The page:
Lest you think slings and sandals are only for mothers, we find this person (sex unknown) attired similarly and, apparently, not carrying a small child in their sling.
No, they are not ninjas. This is durning the Great Covid Panic, and these nuns, realizing that their God will not protect them from diseases created by that self-same God, are wearing masks to challenge their God’s will that the scourge of this pestilence be borne by the souls of the faithful.
So I took a photograph of them.
To our eye, a most unusual hat. It protects from the sun and from prying eyes. Kinda like a niqāb. Notice the people in the background and in the car. Yes, the zombie apocalypse is upon us even in Lamay.
Yes, this is a different woman, yet she has the same fashion sense.
This is not a bus stop. It is simply a bench where four people sit, leaving another to sit on the ledge and another to squat. They are not dressed traditionally, yet they still maintain that Lamay style.
Architecture of Lamay
It will come as no surprise that Lamay has a distinctive architectural style that embodies their unique lifestyle.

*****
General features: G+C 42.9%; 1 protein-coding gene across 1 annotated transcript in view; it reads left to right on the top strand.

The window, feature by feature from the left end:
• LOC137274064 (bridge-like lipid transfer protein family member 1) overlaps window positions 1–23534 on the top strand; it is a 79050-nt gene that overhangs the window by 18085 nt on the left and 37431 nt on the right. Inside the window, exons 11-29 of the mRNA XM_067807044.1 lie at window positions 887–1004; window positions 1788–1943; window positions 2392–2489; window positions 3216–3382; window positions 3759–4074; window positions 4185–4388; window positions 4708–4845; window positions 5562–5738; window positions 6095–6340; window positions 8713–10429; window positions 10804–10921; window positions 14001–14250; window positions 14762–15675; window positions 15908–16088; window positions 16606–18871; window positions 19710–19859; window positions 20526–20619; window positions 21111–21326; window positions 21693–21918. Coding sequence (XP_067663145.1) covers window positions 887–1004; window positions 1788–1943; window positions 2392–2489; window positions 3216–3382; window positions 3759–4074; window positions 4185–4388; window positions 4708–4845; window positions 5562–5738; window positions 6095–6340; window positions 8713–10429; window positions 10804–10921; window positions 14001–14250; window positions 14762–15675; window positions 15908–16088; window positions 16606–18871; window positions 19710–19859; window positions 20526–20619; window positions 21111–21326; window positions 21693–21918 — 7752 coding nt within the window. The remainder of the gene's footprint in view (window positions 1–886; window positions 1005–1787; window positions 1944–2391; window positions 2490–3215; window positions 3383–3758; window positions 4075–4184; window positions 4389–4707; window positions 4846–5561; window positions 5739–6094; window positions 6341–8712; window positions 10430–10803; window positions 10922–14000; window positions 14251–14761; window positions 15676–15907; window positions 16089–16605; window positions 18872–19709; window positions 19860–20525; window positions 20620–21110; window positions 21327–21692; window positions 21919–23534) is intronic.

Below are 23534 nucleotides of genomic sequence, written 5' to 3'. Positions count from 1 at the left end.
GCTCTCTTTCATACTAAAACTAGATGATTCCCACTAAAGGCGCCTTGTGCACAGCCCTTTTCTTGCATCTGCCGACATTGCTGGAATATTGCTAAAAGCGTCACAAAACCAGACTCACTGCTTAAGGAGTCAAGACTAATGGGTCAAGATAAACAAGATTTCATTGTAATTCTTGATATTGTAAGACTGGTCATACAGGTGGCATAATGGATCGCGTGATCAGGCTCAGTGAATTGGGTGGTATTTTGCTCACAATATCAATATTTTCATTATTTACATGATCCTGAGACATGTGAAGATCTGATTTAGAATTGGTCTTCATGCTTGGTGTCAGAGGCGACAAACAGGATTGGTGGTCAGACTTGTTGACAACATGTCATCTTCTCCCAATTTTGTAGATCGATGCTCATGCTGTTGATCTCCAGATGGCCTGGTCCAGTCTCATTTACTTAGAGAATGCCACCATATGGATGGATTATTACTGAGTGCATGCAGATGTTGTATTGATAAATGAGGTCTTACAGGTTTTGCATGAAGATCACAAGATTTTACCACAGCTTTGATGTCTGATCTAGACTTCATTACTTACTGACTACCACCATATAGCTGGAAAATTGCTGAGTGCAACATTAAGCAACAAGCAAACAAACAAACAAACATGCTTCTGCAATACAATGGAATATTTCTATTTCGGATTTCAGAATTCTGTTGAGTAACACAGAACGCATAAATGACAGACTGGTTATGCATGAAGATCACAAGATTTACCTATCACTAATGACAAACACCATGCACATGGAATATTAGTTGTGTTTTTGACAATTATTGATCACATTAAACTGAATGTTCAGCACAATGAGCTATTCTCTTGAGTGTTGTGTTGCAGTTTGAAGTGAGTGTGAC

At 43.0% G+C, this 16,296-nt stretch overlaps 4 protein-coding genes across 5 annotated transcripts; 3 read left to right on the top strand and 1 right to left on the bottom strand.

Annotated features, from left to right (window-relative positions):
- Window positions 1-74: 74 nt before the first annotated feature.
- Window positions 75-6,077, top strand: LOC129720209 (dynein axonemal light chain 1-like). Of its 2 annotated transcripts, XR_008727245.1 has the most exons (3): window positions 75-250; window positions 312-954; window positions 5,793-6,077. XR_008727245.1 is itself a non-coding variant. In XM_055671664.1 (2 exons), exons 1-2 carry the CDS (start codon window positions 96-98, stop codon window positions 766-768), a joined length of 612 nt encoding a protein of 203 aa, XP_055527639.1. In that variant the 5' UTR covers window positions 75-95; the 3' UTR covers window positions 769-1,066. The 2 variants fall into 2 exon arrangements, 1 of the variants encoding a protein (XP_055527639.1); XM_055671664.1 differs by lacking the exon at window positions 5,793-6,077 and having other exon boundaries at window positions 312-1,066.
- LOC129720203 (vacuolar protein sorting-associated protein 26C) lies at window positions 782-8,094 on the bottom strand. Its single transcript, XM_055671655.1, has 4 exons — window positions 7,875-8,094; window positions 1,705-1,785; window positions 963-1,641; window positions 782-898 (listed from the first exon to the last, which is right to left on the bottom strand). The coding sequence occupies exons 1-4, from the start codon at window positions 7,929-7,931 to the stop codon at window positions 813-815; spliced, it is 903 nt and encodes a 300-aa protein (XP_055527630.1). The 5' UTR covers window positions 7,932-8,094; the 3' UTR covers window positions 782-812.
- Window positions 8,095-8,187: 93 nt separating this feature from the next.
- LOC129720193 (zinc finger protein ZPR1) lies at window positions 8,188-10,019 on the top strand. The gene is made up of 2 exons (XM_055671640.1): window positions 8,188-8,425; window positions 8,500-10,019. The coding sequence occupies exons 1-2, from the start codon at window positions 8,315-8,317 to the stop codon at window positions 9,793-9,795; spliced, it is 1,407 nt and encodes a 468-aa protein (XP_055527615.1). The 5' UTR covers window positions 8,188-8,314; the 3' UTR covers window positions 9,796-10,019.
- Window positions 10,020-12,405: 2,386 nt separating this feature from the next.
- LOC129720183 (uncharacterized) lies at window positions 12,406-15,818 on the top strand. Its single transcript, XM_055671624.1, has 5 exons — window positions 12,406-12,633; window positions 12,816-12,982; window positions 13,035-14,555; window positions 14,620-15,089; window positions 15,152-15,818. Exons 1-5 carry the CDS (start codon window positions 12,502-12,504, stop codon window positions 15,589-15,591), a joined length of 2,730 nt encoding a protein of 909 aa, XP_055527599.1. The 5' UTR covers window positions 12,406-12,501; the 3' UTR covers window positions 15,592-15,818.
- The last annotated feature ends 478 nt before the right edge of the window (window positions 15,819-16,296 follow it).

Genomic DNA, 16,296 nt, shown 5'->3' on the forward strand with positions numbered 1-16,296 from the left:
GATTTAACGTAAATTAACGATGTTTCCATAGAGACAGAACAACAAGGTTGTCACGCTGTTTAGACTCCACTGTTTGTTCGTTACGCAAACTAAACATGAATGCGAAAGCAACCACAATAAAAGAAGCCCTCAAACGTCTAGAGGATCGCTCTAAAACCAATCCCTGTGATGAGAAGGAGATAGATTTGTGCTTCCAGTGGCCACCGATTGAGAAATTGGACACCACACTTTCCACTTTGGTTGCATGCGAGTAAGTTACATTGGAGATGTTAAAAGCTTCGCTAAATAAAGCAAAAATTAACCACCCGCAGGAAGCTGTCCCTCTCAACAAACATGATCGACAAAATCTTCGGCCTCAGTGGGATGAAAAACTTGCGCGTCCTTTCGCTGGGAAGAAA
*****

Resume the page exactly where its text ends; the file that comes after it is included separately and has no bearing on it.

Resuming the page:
Look closely at the door behind the balcony. Those are not windows. Does the door really open? Why is there a roof(?) on the balcony? Why is there blue plastic?
The door really is covered with a metal grate. However, the door is painted to look like bricks with a receding perspective, for reasons, while the wall is plaster.
Now the door is designed to look like wood (or maybe is wood), while the wall is brick. These guys should switch doors, right?
We really just took a photograph of the cat, but the architecture leaves us with unanswered questions, so we include it.
Just to balance this section, there are buildings that are more in alignment with American-style houses. But they are surrounded with chain-link fences topped with barbwire, so we are not sure what’s going on there.
If you fancy bridges, Lamay will not disappoint.
Shopping in Lamay
The Lamay Shopping District is one of the must-see adventures of any trip to Peru!
Here we see the bustling commercial district, the many shops displaying their wares and the staff servicing shoppers.
Chicken, groceries in general, hot dogs, beer…yup, that’s all you need. Now if we can just get past Cerberus….
We’ve seen Shichinin no Samurai, and decide to not pass through the threshold.
We notice the red bag on the stick in the bucket. We have seen these elsewhere in Lamay. Perhaps they indicate that the store is open???
Nope. This, too, will remain an enduring mystery.
If you want soft drinks and a few types of fruit, then this store has everything!!
There is something about chicken feet that just makes your mouth water, right? Plus, they can be used as a back-scratcher.
Beer sales manager to marketing agent: “Okay, I’m selling to folks from Lamay. What do you have?”